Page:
I read everything by Philip Roth, even if his obsession with young women is getting a bit shabby, and I wish he’d give us a glimmer of humor, a flicker of hope now and then but he’s already given me so much I shouldn’t complain, The Anatomy Lesson and The Professor of Desire, The Human Stain and The Dying Animal, all great, all beautiful, so I’ll keep reading him till I’m old (older) and possibly as incontinent as one of his recent characters. (Roth was once hilariously funny, and if you haven’t Portnoy’s Complaint, possibly the funniest laugh-out-loud book ever, go out and get a copy right now.) Roth always teaches me something. So does J.M. Coetzee, another humorless writer I love, his novel Disgrace, totally haunting, and I just finished the first of his autobiographical books, Boyhood, which is both dry but affecting and taught me about economy, something I’m not good at.
It took me ten years to write my first novel, The Death Artist. After that the books came faster but no easier. I always struggle to make everything work until I just stop and resign myself to the fact that nothing is perfect but there will be another chance.
I didn’t start out to be a crime fiction writer though I’d read a lot of the genre, Dennis Lehane, Michael Connelly, Ruth Rendall, terrific writers, who could give plenty of literary writers a run for their money. Of course mystery writers make the money and the literary ones get the respect, so no one is happy, which is why SJ Rozan and I put that anthology together.
Writing crime fiction is incredibly hard because everything has to work and the reader has to be satisfied and you can’t really go off on tangents. But once I had any kind of audience I realized I could write about things that were important to me as long as I slid them under an exciting plot and I did that it in every book after my first. Color Blind was about a culture getting the monsters it deserves, The Killing Art about unnecessary cruelty among men who should know better. In Anatomy of Fear it was hate crime, though I have yet to hear a single reader mention it because they are so into my sexy brooding sketch artist cop, Nate Rodriguez, and his relationship with homicide cop, Terri Russo, and his grandmother’s Santeria and New York’s Spanish Harlem. In The Murder Notebook I took on post-traumatic stress disorder and government experimentation on soldiers – things that are really going on – but wrapped it around a murder case Nate’s involved in, so again the reader just reads without thinking there’s a “message,” which is a good thing because everyone hates being preached to, including me.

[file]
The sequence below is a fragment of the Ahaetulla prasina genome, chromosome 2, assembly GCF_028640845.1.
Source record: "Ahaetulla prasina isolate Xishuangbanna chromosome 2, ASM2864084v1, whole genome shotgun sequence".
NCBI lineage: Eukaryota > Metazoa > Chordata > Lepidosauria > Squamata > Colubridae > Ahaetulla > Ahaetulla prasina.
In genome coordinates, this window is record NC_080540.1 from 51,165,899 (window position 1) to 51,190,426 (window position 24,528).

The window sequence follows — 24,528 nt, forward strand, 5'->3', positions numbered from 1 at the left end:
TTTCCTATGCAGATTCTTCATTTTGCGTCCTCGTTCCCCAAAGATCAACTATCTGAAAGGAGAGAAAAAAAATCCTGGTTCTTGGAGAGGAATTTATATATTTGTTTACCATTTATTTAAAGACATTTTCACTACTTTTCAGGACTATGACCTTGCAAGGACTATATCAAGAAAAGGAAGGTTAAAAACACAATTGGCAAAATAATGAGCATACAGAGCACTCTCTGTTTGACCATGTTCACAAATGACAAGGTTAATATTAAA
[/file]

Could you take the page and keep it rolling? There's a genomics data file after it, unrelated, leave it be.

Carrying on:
Right now I’m working on three books, which is crazy – or I should say, making me crazy. One’s a young adult novel, my first, a boy adventure and very thrilling, something grown up men will like too. There’s a third Nate book cooking, and something else I can’t talk about because it’s too personal and scares me. All the books are illustrated, which is the fun part because I get to use my art in the books a little. So, I’m busy. I’d say busy and happy, but then everyone who knows me would think everything I’d written here was a lie, so let’s just say I’m busy.